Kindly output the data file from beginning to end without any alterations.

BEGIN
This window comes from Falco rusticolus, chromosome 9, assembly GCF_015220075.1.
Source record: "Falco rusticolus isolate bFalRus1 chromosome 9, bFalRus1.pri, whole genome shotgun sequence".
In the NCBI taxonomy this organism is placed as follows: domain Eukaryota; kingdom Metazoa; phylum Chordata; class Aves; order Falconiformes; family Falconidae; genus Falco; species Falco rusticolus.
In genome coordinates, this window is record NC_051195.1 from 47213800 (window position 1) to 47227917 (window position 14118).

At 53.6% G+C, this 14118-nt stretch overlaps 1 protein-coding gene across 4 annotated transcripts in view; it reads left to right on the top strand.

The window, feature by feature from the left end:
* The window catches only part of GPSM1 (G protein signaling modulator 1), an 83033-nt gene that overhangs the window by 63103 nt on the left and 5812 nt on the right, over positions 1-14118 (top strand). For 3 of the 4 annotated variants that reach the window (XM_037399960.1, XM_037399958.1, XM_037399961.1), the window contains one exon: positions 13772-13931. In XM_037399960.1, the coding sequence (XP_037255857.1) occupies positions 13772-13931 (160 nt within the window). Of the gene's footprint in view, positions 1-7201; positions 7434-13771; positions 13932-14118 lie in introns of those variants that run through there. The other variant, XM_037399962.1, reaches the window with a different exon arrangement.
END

This window comes from Falco rusticolus, chromosome 9, assembly GCF_015220075.1.
Source record: "Falco rusticolus isolate bFalRus1 chromosome 9, bFalRus1.pri, whole genome shotgun sequence".
In the NCBI taxonomy this organism is placed as follows: domain Eukaryota; kingdom Metazoa; phylum Chordata; class Aves; order Falconiformes; family Falconidae; genus Falco; species Falco rusticolus.
In genome coordinates, this window is record NC_051195.1 from 47213800 (window position 1) to 47227917 (window position 14118).

At 53.6% G+C, this 14118-nt stretch overlaps 1 protein-coding gene across 4 annotated transcripts in view; it reads left to right on the top strand.

The window, feature by feature from the left end:
* The window catches only part of GPSM1 (G protein signaling modulator 1), an 83033-nt gene that overhangs the window by 63103 nt on the left and 5812 nt on the right, over positions 1-14118 (top strand). For 3 of the 4 annotated variants that reach the window (XM_037399960.1, XM_037399958.1, XM_037399961.1), the window contains one exon: positions 13772-13931. In XM_037399960.1, the coding sequence (XP_037255857.1) occupies positions 13772-13931 (160 nt within the window). Of the gene's footprint in view, positions 1-7201; positions 7434-13771; positions 13932-14118 lie in introns of those variants that run through there. The other variant, XM_037399962.1, reaches the window with a different exon arrangement.